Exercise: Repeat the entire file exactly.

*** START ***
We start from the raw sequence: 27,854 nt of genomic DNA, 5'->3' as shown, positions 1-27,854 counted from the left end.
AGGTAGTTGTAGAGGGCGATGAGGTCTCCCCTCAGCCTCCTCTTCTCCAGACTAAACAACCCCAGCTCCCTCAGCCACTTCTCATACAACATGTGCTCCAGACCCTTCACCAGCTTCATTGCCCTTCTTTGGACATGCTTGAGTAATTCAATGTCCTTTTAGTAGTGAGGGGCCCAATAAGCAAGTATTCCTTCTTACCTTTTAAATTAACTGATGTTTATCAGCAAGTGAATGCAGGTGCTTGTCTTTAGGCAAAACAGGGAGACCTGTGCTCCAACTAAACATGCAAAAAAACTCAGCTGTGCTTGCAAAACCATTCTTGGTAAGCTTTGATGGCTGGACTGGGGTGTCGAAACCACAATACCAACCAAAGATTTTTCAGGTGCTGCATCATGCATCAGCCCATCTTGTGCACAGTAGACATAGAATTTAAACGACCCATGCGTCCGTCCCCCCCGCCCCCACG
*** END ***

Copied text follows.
We start from the raw sequence: 27,854 nt of genomic DNA, 5'->3' as shown, positions 1-27,854 counted from the left end.
AGGTAGTTGTAGAGGGCGATGAGGTCTCCCCTCAGCCTCCTCTTCTCCAGACTAAACAACCCCAGCTCCCTCAGCCACTTCTCATACAACATGTGCTCCAGACCCTTCACCAGCTTCATTGCCCTTCTTTGGACATGCTTGAGTAATTCAATGTCCTTTTAGTAGTGAGGGGCCCAATAAGCAAGTATTCCTTCTTACCTTTTAAATTAACTGATGTTTATCAGCAAGTGAATGCAGGTGCTTGTCTTTAGGCAAAACAGGGAGACCTGTGCTCCAACTAAACATGCAAAAAAACTCAGCTGTGCTTGCAAAACCATTCTTGGTAAGCTTTGATGGCTGGACTGGGGTGTCGAAACCACAATACCAACCAAAGATTTTTCAGGTGCTGCATCATGCATCAGCCCATCTTGTGCACAGTAGACATAGAATTTAAACGACCCATGCGTCCGTCCCCCCCGCCCCCACG